WHILE diarrhoea and pneumonia remain the biggest killers of children under five years in East Asia and the Pacific, exclusive breastfeeding of infants under six months is an effective solution.
But a report by the United Nations Childrens Education Fund (UNICEF) said the 2010 Fiji statistics revealed only 40 per cent of infants under six months were exclusively breastfed.
Called Pneumonia and diarrhoea: Tackling the deadliest diseases for the world’s poorest children, the report stated while pneumonia and diarrhoea were closely associated with poor home environments, malnutrition and lack of access to essential services, deaths were also preventable through adequate nutrition, hand washing with soap, safe drinking water and basic sanitation and vaccinations, among others.
The report said while those diseases could be easily treated when identified early, the reality was that deaths from pneumonia and diarrhoea were concentrated among the poorest children.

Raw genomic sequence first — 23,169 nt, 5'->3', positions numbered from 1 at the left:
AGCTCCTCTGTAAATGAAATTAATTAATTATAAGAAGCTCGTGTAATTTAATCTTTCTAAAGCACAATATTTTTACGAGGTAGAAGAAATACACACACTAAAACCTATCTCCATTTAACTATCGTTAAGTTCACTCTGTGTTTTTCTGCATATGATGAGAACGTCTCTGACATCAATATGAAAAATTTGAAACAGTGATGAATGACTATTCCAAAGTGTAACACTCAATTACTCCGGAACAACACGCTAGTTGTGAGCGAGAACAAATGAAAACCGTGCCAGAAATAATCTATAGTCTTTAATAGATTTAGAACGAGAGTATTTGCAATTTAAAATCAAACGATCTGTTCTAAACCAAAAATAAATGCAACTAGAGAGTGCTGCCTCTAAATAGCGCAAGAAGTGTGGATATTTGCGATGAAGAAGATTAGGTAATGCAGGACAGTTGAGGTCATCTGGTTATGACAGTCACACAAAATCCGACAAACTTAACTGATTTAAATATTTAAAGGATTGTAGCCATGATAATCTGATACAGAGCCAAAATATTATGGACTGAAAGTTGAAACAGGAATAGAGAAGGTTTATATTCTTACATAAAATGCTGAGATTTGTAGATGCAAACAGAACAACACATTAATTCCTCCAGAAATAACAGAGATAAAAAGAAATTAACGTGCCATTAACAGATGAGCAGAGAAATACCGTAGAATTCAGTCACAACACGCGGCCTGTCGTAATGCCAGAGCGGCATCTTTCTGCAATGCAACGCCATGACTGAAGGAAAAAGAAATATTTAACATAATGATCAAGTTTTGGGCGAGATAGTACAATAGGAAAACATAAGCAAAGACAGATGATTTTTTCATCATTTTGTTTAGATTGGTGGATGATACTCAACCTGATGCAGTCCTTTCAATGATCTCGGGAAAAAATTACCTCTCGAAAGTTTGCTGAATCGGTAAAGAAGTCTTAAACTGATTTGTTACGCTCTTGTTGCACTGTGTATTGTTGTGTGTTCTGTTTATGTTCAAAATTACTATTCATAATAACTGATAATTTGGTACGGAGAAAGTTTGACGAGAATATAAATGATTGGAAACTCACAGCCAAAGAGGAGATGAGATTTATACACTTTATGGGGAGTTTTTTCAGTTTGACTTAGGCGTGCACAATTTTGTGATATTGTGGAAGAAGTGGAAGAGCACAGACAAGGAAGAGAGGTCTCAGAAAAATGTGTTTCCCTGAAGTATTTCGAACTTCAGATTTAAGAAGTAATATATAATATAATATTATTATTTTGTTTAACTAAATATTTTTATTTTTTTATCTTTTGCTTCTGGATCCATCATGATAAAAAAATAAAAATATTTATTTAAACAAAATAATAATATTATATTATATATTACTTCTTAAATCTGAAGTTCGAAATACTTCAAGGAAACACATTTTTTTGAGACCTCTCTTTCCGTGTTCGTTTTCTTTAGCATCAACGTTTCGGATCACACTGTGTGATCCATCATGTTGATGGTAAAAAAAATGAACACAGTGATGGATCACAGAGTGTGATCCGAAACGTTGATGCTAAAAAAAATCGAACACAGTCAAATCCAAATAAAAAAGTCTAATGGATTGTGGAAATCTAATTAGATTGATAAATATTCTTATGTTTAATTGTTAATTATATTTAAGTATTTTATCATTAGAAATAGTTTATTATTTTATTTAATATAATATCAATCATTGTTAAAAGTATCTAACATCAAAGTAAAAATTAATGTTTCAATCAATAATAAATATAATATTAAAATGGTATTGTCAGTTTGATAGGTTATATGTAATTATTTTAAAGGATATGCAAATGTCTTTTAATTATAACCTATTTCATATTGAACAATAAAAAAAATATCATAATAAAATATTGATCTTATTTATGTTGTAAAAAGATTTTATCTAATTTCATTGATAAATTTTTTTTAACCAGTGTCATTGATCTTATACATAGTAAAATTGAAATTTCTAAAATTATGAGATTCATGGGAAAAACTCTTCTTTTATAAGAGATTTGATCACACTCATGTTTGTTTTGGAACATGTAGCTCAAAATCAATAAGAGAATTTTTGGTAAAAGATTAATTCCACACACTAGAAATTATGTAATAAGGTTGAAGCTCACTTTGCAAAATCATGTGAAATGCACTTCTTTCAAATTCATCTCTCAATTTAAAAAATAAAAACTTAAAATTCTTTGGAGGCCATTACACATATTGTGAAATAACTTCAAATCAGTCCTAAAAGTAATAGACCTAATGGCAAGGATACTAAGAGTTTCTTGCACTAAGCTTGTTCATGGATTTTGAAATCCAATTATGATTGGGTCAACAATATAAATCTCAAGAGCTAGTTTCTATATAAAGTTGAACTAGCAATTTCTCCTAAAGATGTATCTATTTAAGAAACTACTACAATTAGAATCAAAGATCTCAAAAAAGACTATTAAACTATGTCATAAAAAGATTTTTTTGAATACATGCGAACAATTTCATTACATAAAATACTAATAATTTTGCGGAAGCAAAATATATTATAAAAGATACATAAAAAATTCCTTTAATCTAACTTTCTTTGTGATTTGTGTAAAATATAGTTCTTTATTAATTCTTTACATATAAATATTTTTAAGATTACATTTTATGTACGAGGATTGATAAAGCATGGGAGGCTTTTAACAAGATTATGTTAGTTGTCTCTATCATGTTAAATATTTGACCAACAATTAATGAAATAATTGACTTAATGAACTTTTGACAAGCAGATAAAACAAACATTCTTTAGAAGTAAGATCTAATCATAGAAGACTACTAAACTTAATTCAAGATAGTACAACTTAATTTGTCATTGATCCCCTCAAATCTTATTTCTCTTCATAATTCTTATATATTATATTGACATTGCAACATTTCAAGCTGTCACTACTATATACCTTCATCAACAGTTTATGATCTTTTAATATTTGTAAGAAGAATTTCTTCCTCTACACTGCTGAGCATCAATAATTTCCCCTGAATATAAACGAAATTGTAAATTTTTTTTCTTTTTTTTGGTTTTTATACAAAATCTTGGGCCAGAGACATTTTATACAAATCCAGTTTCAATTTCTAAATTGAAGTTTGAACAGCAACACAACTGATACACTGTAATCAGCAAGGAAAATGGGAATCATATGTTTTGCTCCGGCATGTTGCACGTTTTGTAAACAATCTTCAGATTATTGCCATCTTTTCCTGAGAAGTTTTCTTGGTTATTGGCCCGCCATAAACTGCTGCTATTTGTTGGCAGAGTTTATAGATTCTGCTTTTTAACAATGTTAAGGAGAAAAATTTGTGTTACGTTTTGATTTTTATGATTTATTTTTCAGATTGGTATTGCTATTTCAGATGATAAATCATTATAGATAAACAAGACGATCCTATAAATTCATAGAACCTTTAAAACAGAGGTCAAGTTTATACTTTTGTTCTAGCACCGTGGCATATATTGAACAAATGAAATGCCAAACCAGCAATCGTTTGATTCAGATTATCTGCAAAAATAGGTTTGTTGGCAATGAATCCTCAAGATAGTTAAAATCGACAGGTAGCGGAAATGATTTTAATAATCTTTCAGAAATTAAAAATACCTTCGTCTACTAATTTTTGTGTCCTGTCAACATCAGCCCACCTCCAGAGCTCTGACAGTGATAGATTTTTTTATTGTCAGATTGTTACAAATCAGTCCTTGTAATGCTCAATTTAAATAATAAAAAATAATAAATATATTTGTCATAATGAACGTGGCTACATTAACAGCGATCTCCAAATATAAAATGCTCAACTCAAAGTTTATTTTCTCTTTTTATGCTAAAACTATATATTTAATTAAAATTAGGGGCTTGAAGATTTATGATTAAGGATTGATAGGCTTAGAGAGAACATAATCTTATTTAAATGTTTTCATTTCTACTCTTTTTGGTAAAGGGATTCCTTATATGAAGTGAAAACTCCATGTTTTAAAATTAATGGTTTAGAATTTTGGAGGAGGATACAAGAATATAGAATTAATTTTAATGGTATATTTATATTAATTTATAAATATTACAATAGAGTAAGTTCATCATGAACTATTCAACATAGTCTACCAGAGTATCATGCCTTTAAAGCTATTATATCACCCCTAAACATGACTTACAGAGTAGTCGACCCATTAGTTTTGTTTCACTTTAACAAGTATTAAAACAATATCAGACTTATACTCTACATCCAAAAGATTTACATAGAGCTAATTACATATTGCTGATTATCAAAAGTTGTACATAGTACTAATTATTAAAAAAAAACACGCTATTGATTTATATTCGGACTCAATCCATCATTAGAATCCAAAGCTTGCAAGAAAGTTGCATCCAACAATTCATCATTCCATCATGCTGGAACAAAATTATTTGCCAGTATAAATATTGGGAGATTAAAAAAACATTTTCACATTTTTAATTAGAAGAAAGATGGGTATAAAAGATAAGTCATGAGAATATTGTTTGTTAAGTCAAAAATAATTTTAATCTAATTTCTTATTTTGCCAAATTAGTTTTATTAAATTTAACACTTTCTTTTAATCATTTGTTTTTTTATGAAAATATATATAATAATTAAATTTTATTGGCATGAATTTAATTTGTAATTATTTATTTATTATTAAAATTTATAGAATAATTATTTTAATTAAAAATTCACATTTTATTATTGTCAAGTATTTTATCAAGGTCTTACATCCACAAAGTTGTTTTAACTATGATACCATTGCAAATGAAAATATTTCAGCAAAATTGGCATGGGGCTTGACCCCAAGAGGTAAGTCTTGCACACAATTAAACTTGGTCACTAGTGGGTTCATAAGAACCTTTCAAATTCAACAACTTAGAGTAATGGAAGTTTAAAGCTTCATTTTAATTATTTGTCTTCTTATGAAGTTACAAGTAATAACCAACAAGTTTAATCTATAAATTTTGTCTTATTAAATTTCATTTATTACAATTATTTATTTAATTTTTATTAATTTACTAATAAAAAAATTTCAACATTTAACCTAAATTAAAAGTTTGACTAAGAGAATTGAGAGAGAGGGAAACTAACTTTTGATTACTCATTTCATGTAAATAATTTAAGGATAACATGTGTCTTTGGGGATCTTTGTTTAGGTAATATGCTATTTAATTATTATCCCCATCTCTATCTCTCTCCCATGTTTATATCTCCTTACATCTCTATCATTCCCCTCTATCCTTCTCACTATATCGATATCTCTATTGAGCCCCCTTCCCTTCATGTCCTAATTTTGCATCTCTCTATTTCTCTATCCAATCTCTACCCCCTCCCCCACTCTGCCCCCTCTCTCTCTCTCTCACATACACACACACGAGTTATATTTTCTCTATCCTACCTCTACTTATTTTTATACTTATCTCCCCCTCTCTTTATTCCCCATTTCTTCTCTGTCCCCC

UNICEF executive director Anthony Lake said scaling up simple interventions could overcome two of the biggest obstacles to increasing child survival and help give every child a fair chance to grow and thrive.
The report also said that low breastfeeding rates were the result of aggressive marketing of infant formula in the region.
Also economic developments enabling more women to enter the workforce where breastfeeding was largely not supported was another contributor, the report.
Ministry of Health’s deputy secretary Pulbic Health. Doctor Joe Koroivueta confirmed the exclusive breastfeeding figures.
On the issue of mothers entering the workforce, he said it worked two ways.
“We need to encourage mothers to breastfeed their babies but for that to happen, employers need to have an area to allow women to breastfeed their children,” Dr Koroivueta said.
He said they could not substantiate if low breastfeed was the result of aggressive marketing of infant formulas.